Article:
THE POMPADOUR The Caledonian, Princes Street EH1 2AB www.thepompadourbygalvin.com Enjoy your celebrations with style and sophistication at the fabulously elegant The Pompadour by Galvin. Set within the historic Caledonian hotel, this stunning dining room is ideal for those looking for the full fine dining experience with their festivities. Delicious dishes include first class local ingredients from Highland venison tartare to Perthshire pheasant, making for a foodie experience you won’t forget.

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Join us for Lunch from £15, À la Carte, or

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FOODIES INTERIORS

RUSTIC CHARM Get the cosiness of the country in the heart of the city

I

grew up in the 1960s when retro design was all the rage. Pea greens, yellows, reds, and oranges showed up in everything from fabrics to wallpapers, carpeting to furnishings. The popular color of the day was red, but my grandmother chose gray. There was a reason behind that: She was a style leader, not a follower. My bedroom suite was a hand-me-down from my grandmother’s oldest daughter. It was an antique, made of oak, and barely holding together. The golden surface was worn, and not in a pretty way, but Momma, as I called my grandmother, went to work making it look good as new—in an old sort of way. She painted it white and distressed it so that its golden, worn surface peeked through. While our house looked

nothing like the trendy homes along the street, our neighbors often remarked that it was the most beautiful. Although money was tight, and repurposing old worn-out pieces was certainly resourceful, I don’t believe that’s why my grandmother chose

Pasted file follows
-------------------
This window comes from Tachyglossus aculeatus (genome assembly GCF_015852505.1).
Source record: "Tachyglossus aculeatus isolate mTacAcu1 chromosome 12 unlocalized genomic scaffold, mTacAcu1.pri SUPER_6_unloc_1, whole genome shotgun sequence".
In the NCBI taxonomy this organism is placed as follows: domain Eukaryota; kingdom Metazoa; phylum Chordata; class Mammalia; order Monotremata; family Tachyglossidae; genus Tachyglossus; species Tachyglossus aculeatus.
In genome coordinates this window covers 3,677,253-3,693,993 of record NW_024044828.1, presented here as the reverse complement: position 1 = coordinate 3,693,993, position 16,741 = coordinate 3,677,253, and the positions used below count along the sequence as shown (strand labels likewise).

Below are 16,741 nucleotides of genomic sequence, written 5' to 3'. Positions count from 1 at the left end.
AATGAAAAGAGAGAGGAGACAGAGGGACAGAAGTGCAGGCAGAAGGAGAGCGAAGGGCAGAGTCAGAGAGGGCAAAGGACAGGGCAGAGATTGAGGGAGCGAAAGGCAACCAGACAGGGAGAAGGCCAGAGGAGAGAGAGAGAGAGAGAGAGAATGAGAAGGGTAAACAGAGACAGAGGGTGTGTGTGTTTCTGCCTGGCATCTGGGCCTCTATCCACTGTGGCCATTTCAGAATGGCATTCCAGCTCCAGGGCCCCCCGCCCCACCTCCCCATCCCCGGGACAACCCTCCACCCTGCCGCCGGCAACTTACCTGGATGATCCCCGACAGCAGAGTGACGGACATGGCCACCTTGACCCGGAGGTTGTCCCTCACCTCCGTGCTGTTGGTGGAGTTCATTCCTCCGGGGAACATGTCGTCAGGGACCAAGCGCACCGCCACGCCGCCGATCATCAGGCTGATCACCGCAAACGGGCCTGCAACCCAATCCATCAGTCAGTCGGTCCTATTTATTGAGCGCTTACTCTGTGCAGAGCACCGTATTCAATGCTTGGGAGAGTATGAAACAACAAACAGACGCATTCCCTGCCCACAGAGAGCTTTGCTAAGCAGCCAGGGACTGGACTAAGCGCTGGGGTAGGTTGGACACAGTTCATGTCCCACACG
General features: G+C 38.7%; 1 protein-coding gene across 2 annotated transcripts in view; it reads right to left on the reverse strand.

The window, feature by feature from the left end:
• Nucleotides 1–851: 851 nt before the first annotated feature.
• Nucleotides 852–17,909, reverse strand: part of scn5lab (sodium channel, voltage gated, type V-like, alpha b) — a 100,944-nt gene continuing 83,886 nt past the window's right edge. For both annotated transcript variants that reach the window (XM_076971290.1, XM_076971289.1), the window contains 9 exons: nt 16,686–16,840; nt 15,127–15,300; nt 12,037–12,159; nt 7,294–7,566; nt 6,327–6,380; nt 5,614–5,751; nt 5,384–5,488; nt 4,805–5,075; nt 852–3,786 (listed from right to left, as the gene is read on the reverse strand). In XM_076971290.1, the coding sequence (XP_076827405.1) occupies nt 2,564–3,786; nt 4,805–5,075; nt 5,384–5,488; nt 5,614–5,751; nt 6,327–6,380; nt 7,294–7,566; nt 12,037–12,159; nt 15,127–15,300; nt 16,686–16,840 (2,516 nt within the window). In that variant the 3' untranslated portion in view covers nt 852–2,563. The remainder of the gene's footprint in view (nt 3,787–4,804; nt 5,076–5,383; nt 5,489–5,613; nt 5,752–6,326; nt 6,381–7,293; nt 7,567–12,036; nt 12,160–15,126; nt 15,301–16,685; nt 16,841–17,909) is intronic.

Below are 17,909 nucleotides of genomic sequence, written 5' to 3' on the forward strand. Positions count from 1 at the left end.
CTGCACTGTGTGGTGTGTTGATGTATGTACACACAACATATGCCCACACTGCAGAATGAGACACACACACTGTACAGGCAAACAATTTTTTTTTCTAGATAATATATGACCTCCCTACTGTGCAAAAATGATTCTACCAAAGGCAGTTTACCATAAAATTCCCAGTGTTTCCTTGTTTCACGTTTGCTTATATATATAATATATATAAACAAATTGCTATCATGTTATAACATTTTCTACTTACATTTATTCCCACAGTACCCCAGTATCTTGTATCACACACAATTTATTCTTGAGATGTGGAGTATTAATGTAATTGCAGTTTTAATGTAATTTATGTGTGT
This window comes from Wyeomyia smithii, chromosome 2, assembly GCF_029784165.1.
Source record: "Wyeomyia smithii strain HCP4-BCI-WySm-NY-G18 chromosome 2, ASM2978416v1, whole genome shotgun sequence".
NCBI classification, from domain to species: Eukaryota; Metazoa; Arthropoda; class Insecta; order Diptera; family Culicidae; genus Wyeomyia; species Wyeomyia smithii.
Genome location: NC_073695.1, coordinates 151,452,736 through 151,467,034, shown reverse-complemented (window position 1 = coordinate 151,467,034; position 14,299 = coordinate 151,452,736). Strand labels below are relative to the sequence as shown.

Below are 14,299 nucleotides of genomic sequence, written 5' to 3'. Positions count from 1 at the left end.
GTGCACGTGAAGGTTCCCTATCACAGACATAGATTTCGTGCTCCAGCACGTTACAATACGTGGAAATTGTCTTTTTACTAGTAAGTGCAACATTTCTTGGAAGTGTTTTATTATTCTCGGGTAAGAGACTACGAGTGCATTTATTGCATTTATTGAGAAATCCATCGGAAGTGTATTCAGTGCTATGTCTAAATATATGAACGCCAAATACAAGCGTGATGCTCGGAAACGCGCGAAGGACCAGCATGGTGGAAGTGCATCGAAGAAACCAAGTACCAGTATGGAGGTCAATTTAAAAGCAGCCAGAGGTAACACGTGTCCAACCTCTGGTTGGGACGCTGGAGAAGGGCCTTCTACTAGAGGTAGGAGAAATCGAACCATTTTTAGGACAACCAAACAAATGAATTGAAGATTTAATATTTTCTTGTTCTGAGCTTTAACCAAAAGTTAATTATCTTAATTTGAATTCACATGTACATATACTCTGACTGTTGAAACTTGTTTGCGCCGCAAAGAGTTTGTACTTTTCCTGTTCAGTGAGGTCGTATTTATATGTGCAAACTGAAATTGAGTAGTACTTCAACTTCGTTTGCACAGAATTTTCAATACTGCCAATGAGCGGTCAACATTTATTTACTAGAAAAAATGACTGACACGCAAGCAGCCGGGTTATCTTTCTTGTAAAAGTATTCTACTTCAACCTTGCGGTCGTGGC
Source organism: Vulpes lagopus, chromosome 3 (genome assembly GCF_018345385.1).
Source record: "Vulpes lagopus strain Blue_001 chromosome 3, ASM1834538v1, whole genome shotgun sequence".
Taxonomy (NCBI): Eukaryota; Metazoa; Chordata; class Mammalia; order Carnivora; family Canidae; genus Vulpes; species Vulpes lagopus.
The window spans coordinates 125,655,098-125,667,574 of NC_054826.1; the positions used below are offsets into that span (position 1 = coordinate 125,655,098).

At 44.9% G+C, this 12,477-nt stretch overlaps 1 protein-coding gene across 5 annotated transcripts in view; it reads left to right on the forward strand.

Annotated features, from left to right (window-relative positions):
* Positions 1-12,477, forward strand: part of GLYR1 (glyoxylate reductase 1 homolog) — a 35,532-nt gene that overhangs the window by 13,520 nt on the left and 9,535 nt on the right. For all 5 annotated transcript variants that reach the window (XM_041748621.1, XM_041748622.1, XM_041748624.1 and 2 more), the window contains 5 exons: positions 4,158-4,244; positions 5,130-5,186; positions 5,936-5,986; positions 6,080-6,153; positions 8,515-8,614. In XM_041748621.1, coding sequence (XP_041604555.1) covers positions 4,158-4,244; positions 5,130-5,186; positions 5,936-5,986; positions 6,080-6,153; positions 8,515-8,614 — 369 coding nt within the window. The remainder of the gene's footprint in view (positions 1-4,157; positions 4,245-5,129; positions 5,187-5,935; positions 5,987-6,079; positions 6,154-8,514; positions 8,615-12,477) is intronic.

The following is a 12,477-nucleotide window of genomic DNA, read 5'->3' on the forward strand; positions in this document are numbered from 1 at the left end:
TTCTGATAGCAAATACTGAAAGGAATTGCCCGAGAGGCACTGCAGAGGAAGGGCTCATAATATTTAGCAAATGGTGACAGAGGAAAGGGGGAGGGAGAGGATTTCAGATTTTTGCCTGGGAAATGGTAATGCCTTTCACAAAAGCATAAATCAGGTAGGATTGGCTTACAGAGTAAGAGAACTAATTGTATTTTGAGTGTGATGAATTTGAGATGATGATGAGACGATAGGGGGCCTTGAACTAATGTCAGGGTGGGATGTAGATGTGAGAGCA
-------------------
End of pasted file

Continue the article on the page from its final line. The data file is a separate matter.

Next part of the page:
to decorate that way. I believe it was more about originality and comfort
and creating something that comes from the soul and the hands. I don’t remember that she ever referred to it as any certain “style”—it was simply home. She made use of every inch of her tiny home place, creating beauty in all that surrounded her and leaving nothing to waste. When I grew up and moved away, I took my grandmother’s imagination, creativity,

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‘Farmhouse style recognises no boundaries’ foodies 51

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A beautiful winter venue for your special occasion. Winter wedding package

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YO U R F E S T I V E E S C A P E WHETHER IT’S A CHRISTMAS FESTIVAL EXPERIENCE, SHOPPING, FAMILY OR ROMANTIC BREAK, MAKE AWARD-WINNING RADISSON BLU EDINBURGH YOUR ESCAPE. Luxury hotel on the famous Royal Mile minutes from the Edinburgh Christmas Festivities Stylish and sophisticated bedrooms & suites Award-winning festive menus Tranquil spa, health club and swimming pool Scottish hospitality with a 100% service guarantee

#myfestiveescape 80 High Street, The Royal Mile, Edinburgh, EH1 1TH Tel: +44 (0)131 473 6590 www.radissonblu.com/en/hotel-edinburgh

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INTERIORS FOODIES

and reinvention with me to a tiny little apartment in the center of town. To style it, I sought out old pieces with a storied past, mismatched tables and chairs, odd fragments that hung on the wall, and scraps that were never intended to be part of home décor
 in the first place. Just like Momma’s house, it was a simple and comfortable space with no real design “label.” I came to appreciate it as more of a lifestyle than a formal definition of decorating. Such is the character of farmhouse style today. The beauty of farmhouse style is that it recognizes no boundaries. It embraces an eclectic mix of periods and aesthetics, combining the traditional farmhouse of decades ago with modern trends of today. Oil-burning lamps have been replaced with crystal chandeliers and industrial factory lighting, antique doors

City Farmhouse Style by Kim Leggett, published by Abrams, £25. Photo © Alissa Saylor.

have become creative passageways, and cupboards and pie safes once reserved for the farmhouse kitchen have taken on new life as modern-day centerpieces of a room—maintaining their storage function but newly revered as cherished discoveries. It is my hope that you’ll be inspired to create your own City Farmhouse Style, no matter where you call home. l foodies 53